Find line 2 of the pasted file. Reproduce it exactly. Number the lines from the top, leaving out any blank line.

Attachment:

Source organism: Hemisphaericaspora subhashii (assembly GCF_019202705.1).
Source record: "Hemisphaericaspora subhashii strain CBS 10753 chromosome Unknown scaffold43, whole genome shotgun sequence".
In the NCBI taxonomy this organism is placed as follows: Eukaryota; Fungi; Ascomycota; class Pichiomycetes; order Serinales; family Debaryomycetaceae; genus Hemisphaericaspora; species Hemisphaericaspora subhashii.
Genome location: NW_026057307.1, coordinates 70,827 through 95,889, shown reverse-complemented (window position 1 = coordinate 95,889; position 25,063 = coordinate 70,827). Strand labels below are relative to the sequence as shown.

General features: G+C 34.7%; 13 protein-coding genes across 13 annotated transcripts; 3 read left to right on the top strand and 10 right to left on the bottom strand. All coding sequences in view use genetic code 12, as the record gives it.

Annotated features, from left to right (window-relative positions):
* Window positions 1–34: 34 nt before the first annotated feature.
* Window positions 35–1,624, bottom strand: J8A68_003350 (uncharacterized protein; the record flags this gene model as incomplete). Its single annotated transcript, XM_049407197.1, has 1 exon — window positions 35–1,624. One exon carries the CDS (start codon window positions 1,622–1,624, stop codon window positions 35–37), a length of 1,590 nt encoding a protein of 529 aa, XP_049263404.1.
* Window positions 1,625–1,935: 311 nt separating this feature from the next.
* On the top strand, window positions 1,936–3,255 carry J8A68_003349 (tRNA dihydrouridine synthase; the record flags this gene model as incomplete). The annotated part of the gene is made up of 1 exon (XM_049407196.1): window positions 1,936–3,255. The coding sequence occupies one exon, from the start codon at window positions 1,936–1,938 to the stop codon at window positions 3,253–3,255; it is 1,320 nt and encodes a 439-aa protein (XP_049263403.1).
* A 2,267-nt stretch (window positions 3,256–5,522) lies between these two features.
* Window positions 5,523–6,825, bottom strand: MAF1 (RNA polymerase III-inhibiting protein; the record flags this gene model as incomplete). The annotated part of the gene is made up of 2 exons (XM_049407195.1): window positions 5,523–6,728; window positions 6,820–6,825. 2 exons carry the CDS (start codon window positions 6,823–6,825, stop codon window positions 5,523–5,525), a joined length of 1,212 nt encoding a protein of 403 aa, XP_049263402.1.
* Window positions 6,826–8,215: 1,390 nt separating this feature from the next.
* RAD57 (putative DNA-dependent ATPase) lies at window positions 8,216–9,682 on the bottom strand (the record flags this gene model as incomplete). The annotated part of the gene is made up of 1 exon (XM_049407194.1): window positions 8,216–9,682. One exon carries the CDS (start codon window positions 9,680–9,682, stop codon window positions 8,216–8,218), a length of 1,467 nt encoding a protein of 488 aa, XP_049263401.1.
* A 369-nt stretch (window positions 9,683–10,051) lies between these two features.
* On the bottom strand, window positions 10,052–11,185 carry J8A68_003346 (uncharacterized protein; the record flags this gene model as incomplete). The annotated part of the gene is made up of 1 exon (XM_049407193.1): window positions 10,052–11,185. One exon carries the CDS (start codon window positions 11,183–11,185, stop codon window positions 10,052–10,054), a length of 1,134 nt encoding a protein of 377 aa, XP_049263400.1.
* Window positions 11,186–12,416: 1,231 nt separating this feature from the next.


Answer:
Source record: "Hemisphaericaspora subhashii strain CBS 10753 chromosome Unknown scaffold43, whole genome shotgun sequence".